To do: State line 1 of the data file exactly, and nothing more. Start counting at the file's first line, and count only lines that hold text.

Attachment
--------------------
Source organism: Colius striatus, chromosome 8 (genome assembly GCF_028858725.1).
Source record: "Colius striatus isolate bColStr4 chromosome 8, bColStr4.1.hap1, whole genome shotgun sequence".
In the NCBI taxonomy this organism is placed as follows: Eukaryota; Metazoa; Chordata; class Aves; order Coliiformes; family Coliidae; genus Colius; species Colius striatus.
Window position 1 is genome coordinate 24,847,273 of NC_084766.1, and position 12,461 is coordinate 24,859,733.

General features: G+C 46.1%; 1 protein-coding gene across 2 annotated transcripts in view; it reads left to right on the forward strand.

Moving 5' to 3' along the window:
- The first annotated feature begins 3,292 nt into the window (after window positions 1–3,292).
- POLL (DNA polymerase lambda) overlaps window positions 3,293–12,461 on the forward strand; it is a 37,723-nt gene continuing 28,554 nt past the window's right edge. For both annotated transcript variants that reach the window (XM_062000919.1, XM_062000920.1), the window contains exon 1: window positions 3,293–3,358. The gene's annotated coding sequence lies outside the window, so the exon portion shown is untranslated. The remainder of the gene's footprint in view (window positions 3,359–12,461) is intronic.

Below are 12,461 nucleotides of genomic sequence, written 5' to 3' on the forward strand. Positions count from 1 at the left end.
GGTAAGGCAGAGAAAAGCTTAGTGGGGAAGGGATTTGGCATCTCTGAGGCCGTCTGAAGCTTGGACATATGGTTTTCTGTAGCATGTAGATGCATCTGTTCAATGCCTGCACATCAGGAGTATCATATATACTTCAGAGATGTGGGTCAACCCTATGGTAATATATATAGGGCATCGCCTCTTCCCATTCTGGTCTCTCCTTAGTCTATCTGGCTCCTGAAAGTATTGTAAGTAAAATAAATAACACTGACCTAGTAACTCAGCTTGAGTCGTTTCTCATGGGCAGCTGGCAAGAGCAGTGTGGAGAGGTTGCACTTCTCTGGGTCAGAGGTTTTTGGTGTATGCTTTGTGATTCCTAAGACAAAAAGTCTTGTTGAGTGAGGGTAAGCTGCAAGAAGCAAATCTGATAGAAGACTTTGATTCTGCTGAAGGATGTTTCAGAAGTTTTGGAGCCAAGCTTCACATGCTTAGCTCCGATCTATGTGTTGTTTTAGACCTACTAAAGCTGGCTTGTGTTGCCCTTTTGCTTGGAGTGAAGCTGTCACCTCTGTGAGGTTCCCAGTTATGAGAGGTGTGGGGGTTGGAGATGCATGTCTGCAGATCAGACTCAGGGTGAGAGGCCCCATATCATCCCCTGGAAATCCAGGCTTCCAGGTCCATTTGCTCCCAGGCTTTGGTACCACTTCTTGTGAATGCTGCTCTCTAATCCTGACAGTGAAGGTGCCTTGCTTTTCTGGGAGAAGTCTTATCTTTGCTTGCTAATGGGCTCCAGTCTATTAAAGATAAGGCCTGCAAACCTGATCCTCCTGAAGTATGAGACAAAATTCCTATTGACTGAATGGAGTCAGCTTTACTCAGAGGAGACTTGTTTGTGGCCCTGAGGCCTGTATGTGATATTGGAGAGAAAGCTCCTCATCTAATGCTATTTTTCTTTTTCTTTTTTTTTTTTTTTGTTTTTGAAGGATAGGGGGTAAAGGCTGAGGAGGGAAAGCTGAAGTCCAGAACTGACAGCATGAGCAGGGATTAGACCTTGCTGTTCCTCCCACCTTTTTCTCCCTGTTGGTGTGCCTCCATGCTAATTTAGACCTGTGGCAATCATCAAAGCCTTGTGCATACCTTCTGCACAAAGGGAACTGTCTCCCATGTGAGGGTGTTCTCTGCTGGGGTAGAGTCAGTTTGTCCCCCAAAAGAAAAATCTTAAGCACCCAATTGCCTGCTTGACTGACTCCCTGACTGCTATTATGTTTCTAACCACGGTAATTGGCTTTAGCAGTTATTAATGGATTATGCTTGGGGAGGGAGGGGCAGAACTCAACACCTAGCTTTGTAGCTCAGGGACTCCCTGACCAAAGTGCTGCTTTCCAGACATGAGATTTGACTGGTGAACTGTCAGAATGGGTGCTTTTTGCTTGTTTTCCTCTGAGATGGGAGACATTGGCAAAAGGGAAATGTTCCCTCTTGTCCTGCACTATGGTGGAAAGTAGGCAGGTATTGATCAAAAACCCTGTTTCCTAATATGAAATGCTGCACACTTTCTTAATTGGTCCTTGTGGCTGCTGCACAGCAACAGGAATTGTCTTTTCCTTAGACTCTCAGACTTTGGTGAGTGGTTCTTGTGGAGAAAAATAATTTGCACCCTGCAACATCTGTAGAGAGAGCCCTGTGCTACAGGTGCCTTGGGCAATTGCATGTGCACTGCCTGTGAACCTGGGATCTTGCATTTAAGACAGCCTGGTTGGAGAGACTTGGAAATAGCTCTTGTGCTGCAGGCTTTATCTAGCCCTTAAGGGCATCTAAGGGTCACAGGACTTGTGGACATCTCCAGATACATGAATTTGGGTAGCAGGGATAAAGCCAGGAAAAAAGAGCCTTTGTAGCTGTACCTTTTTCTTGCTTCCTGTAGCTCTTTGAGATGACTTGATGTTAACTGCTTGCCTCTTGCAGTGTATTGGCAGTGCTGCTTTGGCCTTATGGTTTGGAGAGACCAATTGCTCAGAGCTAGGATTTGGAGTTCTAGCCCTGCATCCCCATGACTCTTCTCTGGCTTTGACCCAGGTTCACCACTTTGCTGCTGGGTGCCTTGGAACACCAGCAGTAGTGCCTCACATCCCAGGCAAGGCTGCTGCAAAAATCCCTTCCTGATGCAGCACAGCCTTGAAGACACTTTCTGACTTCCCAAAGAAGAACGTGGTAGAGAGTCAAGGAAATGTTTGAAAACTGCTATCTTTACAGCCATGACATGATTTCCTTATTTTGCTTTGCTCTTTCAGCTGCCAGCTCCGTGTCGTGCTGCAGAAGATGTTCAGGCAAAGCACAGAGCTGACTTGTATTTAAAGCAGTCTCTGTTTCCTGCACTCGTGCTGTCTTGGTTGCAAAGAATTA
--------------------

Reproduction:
Source organism: Colius striatus, chromosome 8 (genome assembly GCF_028858725.1).